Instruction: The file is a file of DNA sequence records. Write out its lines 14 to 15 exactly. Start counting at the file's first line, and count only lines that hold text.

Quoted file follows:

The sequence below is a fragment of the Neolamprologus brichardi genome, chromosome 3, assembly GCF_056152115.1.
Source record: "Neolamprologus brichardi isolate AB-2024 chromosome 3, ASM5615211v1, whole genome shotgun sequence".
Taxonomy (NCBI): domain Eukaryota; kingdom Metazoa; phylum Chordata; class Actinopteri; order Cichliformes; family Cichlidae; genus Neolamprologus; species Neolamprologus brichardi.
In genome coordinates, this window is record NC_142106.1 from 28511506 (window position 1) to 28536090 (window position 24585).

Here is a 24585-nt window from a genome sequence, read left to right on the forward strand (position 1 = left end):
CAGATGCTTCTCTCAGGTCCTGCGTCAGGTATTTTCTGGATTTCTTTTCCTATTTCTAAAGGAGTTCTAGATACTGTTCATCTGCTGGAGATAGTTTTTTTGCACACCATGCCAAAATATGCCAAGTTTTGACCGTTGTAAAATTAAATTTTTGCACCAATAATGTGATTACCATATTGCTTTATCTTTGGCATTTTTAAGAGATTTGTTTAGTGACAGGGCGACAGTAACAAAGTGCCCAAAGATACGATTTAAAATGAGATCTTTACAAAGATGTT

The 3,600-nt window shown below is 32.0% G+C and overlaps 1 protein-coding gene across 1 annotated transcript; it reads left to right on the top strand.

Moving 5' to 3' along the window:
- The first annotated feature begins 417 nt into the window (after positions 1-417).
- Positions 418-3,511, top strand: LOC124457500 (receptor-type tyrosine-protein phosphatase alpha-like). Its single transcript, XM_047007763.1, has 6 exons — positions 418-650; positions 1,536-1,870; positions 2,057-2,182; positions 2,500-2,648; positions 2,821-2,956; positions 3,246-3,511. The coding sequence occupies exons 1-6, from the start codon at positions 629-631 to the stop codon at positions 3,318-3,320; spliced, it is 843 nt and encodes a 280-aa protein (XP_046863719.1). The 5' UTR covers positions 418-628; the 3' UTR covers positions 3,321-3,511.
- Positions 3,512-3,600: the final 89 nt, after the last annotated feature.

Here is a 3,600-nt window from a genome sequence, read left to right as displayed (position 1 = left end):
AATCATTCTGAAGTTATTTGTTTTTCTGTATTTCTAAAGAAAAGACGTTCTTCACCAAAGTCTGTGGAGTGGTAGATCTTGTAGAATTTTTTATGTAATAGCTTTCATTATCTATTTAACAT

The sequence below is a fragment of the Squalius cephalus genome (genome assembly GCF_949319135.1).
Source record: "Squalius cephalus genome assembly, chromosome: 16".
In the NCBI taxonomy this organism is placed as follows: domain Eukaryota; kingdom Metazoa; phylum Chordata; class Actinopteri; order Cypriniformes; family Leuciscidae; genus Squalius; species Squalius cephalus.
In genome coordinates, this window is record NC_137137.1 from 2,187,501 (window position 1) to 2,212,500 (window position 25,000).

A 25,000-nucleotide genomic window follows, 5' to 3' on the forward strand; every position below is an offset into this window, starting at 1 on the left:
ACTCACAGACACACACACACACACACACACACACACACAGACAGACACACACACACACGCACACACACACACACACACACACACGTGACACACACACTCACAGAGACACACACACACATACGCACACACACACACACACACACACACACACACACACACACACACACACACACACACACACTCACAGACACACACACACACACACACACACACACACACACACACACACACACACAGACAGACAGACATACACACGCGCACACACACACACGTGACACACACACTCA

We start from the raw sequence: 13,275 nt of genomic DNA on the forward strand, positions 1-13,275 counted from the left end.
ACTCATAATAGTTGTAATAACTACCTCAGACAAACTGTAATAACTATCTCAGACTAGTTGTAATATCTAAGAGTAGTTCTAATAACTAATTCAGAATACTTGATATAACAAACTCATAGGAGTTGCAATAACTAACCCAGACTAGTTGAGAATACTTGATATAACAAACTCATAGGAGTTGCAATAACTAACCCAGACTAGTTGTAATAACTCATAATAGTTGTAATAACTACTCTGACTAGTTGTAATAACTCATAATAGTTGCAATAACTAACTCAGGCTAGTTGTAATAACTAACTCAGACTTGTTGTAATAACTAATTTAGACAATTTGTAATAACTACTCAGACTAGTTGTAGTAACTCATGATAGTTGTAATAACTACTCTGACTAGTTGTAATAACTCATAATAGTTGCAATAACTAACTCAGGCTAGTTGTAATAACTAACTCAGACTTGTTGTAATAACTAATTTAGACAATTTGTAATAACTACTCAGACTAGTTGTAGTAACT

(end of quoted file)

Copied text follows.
The sequence below is a fragment of the Squalius cephalus genome (genome assembly GCF_949319135.1).
Source record: "Squalius cephalus genome assembly, chromosome: 16".